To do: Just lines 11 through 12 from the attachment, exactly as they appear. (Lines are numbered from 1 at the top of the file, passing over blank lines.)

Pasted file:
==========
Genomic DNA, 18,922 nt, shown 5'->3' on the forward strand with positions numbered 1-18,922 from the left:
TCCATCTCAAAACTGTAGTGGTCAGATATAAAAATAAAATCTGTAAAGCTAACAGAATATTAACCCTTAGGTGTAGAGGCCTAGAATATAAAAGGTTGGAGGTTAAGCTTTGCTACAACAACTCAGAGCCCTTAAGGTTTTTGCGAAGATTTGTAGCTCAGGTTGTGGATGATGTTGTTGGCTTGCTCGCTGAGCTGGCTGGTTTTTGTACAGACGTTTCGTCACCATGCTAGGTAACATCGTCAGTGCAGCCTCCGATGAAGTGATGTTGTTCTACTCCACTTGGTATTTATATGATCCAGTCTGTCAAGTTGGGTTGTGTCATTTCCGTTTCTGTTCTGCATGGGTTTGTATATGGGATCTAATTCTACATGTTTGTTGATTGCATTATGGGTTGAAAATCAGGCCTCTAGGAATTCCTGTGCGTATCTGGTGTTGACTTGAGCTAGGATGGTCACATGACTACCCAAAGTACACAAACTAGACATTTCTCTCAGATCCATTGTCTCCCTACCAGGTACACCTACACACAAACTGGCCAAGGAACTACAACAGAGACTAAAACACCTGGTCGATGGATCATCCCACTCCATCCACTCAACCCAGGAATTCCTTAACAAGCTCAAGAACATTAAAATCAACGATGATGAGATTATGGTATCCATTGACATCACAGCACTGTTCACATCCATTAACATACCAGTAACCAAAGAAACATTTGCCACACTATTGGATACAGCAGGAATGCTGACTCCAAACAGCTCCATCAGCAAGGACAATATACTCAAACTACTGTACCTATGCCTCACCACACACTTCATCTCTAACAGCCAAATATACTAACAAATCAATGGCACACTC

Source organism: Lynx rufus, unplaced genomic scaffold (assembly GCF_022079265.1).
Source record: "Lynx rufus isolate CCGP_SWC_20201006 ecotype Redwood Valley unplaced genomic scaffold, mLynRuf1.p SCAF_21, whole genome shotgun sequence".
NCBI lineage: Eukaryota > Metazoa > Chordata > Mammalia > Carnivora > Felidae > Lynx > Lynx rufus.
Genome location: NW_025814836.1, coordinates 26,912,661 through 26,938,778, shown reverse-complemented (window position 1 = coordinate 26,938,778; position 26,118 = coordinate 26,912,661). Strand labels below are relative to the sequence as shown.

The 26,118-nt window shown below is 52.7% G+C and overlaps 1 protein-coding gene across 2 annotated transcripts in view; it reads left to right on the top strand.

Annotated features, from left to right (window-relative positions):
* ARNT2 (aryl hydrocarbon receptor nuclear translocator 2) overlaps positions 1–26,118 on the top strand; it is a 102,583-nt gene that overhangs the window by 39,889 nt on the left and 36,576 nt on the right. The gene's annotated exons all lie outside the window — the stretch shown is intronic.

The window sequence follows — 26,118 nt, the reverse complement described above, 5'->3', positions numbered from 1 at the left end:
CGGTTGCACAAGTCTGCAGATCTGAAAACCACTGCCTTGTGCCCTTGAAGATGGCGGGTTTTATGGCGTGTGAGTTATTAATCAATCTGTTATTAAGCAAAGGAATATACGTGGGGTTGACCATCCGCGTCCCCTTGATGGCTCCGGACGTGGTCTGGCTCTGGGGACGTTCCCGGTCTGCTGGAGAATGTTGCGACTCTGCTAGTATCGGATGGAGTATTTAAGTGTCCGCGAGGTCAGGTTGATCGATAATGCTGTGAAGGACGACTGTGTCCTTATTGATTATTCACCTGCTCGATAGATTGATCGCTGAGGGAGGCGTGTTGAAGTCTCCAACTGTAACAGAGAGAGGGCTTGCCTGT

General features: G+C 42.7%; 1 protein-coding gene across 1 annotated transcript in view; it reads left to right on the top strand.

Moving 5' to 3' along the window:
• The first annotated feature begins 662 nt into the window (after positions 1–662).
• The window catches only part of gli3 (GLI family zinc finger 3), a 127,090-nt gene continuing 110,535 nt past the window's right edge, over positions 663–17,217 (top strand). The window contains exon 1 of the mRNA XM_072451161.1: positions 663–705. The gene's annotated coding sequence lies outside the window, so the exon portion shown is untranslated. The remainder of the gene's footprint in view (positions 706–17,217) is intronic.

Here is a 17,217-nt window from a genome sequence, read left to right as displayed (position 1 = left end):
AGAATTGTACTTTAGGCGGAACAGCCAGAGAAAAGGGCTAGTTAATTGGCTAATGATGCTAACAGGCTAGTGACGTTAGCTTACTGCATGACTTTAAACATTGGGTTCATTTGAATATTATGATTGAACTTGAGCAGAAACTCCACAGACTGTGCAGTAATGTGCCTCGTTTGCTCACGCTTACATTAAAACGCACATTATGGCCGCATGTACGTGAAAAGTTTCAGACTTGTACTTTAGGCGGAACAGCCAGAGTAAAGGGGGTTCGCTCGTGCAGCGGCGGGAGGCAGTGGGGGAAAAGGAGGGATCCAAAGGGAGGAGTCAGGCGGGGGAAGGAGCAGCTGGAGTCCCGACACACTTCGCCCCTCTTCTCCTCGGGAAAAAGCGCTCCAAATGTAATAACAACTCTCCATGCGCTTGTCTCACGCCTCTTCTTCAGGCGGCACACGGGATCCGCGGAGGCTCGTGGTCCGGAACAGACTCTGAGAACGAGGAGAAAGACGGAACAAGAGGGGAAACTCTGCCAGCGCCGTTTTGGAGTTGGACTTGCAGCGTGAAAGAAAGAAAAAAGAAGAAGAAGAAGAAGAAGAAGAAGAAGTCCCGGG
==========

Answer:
CGGTTGCACAAGTCTGCAGATCTGAAAACCACTGCCTTGTGCCCTTGAAGATGGCGGGTTTTATGGCGTGTGAGTTATTAATCAATCTGTTATTAAGCAAAGGAATATACGTGGGGTTGACCATCCGCGTCCCCTTGATGGCTCCGGACGTGGTCTGGCTCTGGGGACGTTCCCGGTCTGCTGGAGAATGTTGCGACTCTGCTAGTATCGGATGGAGTATTTAAGTGTCCGCGAGGTCAGGTTGATCGATAATGCTGTGAAGGACGACTGTGTCCTTATTGATTATTCACCTGCTCGATAGATTGATCGCTGAGGGAGGCGTGTTGAAGTCTCCAACTGTAACAGAGAGAGGGCTTGCCTGT

General features: G+C 42.7%; 1 protein-coding gene across 1 annotated transcript in view; it reads left to right on the top strand.